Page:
Dirty Glitter

Fri 5th – Fri 26th August 2016


Jessica Cripps

at 08:35 on 14th Aug 2016



With a name like 'Dirty Glitter', one can't help but start to form opinions of what this show has in store. (Disco! Glitterballs! Sparkles!). I therefore felt completely undercut by the gritty New Yorker accents, violence and the occupation of the private investigator central characters, all located in the height of disco in 1979.

Murphy and Val are two private investigators hired by the family of a missing girl who worked at a thriving club. Murphy (Michael Hawkins), the quiet, intelligent, dedicated investigator progresses the story, while Val (Niall Ross Hogan) is more the sidekick, providing light comedic relief in his give and take with the Spanish-not-Spanish waiter Joe, and his own experiments with drugs.

How do you make what seems to be a homage to disco into a crime scene? Set it in savage Vince Rubell’s hedonistic and drug snorting discotheque. Michael Longhi’s gripping and utterly terrifying performance as club owner Vince is both delightful to watch and utterly infuriating as we watch him violently abuse his lover Minnie (Samantha Walton) into keeping his secrets. This reaction is exactly what Longhi’s performance should conjure: his character has the audience squirming in their seats with disgust, while the actor is entirely likable for his jaw-droppingly believable performance.

What is really effective about this production is the clever staging. Many of the scenes become stills as they conclude and another begins elsewhere on stage. This helps to make Vince an almost constant, menacing presence on stage. The enormous glitterball permanently situated at the back of the stage also becomes an excellent context setter before playing an important part in the conclusion.

It is the audio that played the biggest role in setting the scene. The almost constant disco soundtrack is softened to simulate Vince’s office, made louder to create the dance floor of the club, and only gives way to silence during the perilous climax.

Despite having prepared myself for something a little more glitterball than gunshot, I could appreciate the effects Mike Dickinson has squeezed out of his cast. His script is solid, although heavy with swearing, and often so dense with plot detail that at times it is a struggle to keep up with exactly what was happening.

The breaking of the fourth wall, while a little startling the first time it happened, gave me the feeling that I was watching a Tarantino movie rather than a play. As a result this is perfect for anyone looking for something more gritty than glitty.


Sebastian Ng

at 11:01 on 14th Aug 2016



'Dirty Glitter' tells the sordid tale of a missing nightclub girl within the loud and brashly colourful world of 1970s New York disco culture. Private detectives Murphy and Valmont attempt to solve the case, and they strongly suspect it has something to do with the cocky nightclub owner, Vince Rubell. To catch him out, they enlist the help of Rubell’s disgruntled assistant, Minnie. The play is meant to be easy entertainment, harkening to the hard-boiled detective fictions of that era, and without a doubt the production barred no holds in terms of its production design. The costumes and make-up are evocative of the era – seductive dresses for the women, kingpin looks for Rubell, big fake moustache for Valmont, etc. – and the set, which features a peculiarly large disco ball at upstage centre, is efficient for not requiring any set changes at all that might break the flow of the play. Naturally, the entire show is scored wall-to-wall with disco music.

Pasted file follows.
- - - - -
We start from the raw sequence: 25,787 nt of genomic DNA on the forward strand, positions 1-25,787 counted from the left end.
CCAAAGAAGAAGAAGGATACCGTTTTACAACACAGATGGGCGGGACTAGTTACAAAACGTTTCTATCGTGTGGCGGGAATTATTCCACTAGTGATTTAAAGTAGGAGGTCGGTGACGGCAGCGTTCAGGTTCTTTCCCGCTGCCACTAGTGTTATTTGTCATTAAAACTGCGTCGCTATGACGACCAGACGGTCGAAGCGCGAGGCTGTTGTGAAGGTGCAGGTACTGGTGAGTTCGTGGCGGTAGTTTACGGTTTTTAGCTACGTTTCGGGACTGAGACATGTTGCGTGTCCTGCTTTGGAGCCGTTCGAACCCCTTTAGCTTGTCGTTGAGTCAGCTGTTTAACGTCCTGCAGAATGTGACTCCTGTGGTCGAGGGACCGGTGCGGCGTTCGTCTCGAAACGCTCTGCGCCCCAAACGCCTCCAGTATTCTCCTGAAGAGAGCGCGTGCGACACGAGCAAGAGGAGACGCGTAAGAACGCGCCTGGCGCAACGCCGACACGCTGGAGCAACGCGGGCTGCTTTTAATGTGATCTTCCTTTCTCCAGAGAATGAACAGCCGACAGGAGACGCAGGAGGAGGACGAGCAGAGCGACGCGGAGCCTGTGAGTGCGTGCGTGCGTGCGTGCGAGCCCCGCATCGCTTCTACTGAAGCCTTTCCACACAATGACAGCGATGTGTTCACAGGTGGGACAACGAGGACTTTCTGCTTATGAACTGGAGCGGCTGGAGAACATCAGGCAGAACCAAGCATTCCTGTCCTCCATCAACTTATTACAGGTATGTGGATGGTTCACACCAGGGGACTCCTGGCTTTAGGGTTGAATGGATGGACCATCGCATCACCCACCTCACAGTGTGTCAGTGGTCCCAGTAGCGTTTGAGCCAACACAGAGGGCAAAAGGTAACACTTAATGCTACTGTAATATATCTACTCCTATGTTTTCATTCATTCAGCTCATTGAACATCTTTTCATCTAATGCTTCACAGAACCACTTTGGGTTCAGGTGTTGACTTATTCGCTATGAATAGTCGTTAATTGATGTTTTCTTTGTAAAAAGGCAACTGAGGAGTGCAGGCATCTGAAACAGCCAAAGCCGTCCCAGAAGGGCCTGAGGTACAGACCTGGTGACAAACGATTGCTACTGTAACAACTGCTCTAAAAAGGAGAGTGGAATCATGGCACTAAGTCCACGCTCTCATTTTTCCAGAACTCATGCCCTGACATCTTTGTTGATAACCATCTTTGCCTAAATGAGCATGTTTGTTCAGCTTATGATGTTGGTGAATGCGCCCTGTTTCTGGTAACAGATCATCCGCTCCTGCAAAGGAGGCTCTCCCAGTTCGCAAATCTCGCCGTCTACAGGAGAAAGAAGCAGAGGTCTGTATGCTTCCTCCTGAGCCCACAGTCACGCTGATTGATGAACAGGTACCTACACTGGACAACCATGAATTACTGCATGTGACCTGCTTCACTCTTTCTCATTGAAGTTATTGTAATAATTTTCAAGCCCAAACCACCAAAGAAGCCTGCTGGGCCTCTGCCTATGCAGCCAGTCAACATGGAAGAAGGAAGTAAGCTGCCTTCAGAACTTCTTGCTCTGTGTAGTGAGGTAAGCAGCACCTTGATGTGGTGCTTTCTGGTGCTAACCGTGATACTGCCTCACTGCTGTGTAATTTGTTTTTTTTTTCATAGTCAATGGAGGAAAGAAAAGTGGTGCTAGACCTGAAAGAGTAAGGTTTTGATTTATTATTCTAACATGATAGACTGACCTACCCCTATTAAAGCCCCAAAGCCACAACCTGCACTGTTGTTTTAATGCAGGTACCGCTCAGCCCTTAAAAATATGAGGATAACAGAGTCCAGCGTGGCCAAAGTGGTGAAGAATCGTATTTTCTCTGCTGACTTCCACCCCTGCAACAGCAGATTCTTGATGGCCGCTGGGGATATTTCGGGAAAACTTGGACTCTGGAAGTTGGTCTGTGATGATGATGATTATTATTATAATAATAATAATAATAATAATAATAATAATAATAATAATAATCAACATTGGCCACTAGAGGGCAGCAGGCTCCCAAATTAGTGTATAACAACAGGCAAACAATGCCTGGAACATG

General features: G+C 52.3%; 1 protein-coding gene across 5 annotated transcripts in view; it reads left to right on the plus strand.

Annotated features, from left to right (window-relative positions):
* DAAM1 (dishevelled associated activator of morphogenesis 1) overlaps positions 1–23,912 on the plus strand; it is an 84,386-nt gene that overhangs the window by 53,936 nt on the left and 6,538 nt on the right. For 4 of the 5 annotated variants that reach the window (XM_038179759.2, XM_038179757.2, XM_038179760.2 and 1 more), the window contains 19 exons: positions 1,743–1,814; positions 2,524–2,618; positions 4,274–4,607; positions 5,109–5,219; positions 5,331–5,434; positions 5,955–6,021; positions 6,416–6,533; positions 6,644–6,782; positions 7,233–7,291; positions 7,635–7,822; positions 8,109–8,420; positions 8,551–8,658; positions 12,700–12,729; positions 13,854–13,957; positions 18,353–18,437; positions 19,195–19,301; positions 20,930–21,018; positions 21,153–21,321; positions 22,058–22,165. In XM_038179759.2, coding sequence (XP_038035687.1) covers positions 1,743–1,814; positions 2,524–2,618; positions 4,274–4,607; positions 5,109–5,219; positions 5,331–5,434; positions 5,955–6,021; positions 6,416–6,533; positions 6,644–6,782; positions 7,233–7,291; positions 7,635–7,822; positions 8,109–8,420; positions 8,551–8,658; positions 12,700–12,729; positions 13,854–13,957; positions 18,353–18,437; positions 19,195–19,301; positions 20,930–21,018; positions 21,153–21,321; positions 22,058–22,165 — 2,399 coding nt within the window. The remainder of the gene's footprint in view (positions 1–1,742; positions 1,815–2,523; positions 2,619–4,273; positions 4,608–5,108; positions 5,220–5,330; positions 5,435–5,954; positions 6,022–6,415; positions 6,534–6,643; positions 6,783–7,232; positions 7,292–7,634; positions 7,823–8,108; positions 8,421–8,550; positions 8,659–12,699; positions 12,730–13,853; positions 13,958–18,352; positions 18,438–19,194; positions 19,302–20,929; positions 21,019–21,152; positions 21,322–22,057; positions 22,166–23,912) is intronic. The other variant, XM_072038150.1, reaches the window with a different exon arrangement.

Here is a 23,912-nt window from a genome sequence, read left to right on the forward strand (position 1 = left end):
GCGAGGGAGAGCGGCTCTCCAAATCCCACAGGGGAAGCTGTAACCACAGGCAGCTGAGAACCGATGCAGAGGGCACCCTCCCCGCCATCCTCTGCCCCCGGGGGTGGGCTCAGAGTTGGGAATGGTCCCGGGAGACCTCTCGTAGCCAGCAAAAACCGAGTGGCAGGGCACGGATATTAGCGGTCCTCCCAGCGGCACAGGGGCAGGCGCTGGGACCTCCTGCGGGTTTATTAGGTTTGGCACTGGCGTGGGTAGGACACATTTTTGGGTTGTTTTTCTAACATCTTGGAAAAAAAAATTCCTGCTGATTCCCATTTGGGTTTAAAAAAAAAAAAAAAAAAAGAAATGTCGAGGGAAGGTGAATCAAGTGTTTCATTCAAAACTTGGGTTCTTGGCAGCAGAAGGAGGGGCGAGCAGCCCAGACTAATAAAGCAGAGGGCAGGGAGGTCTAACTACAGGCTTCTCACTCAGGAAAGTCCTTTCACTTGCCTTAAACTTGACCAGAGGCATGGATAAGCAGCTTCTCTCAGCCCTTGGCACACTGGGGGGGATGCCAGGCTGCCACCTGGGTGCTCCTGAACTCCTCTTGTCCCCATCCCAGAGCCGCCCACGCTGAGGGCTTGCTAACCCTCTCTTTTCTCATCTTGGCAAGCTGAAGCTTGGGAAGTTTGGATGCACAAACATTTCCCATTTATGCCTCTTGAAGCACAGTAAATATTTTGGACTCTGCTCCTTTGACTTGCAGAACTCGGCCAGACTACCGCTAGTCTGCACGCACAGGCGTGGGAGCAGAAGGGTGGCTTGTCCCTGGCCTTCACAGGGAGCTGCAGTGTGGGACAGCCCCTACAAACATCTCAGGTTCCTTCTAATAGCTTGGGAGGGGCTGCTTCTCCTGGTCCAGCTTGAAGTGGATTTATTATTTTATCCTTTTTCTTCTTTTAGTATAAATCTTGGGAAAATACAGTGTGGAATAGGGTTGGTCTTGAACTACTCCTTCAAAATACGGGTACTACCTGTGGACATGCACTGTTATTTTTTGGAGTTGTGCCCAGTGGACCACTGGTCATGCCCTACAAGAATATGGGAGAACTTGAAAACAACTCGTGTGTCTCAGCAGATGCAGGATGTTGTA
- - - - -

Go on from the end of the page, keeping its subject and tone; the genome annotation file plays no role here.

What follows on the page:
Where it falters for me, personally, is the storytelling. The acting is broad, which by itself is not a problem – asking for nuance and subtlety for a play like this is unjustifiably pretentious – but there is an unimaginative lack of variation. All the actors yell, because apparently volume is the only way to assert power in the scene – annoyed? yell; angry? yell; excited? yell; explaining something? yell – but it has the unfortunate effect of rendering the whole play monotonous. At one point Minnie yells to emphasise ‘A girl’s been killed!’, and I could not care less. Rubell likes to grab women’s hair as a display of masculine superiority, so he does it every other minute, whereby it stops being intimidating and becomes irritating instead.

Then there are the needless inconsistencies: when confronted with the new nightclub girl Karrie, Minnie tells her multiple times that she is not telling Karrie her name, and then tells her five lines later anyway, not because it gives her any advantage or because she is threatened, but just because. The thing is, I am fairly sure there is a way to maintain the same plot, but produce a different play with genuine intrigue, logical consistency, and wittily vulgar dialogue that can draw out interesting performances.

Perhaps the best way to determine whether you might enjoy the play is whether you would, like the audience I was with, laugh at (a) the fact that the clearly gay, Spanish nightclub barman named Joe, at various points of the play, asserts bafflingly that he is none of those things; (b) the over-the-top, effeminate way he delivers his lines. If yes, ignore this review; if not, steer clear of 'Dirty Glitter'.


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